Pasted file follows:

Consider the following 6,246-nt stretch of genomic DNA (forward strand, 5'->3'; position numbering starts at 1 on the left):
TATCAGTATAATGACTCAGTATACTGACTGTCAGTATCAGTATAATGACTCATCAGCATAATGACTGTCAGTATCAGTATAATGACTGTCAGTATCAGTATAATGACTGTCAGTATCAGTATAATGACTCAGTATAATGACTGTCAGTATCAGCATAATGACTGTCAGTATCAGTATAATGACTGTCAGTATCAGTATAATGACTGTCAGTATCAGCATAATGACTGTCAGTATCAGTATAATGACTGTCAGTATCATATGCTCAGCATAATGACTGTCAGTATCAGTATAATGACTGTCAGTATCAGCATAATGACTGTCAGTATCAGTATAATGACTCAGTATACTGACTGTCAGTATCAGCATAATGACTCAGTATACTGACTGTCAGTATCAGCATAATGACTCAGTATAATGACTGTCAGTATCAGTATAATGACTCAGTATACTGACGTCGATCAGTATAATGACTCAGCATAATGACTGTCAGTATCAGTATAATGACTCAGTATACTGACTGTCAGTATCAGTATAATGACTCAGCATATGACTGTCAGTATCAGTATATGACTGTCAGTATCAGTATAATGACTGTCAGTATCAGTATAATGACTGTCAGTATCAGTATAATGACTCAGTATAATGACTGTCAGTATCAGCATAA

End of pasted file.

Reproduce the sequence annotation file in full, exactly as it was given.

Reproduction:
Consider the following 6,246-nt stretch of genomic DNA (forward strand, 5'->3'; position numbering starts at 1 on the left):
TATCAGTATAATGACTCAGTATACTGACTGTCAGTATCAGTATAATGACTCATCAGCATAATGACTGTCAGTATCAGTATAATGACTGTCAGTATCAGTATAATGACTGTCAGTATCAGTATAATGACTCAGTATAATGACTGTCAGTATCAGCATAATGACTGTCAGTATCAGTATAATGACTGTCAGTATCAGTATAATGACTGTCAGTATCAGCATAATGACTGTCAGTATCAGTATAATGACTGTCAGTATCATATGCTCAGCATAATGACTGTCAGTATCAGTATAATGACTGTCAGTATCAGCATAATGACTGTCAGTATCAGTATAATGACTCAGTATACTGACTGTCAGTATCAGCATAATGACTCAGTATACTGACTGTCAGTATCAGCATAATGACTCAGTATAATGACTGTCAGTATCAGTATAATGACTCAGTATACTGACGTCGATCAGTATAATGACTCAGCATAATGACTGTCAGTATCAGTATAATGACTCAGTATACTGACTGTCAGTATCAGTATAATGACTCAGCATATGACTGTCAGTATCAGTATATGACTGTCAGTATCAGTATAATGACTGTCAGTATCAGTATAATGACTGTCAGTATCAGTATAATGACTCAGTATAATGACTGTCAGTATCAGCATAA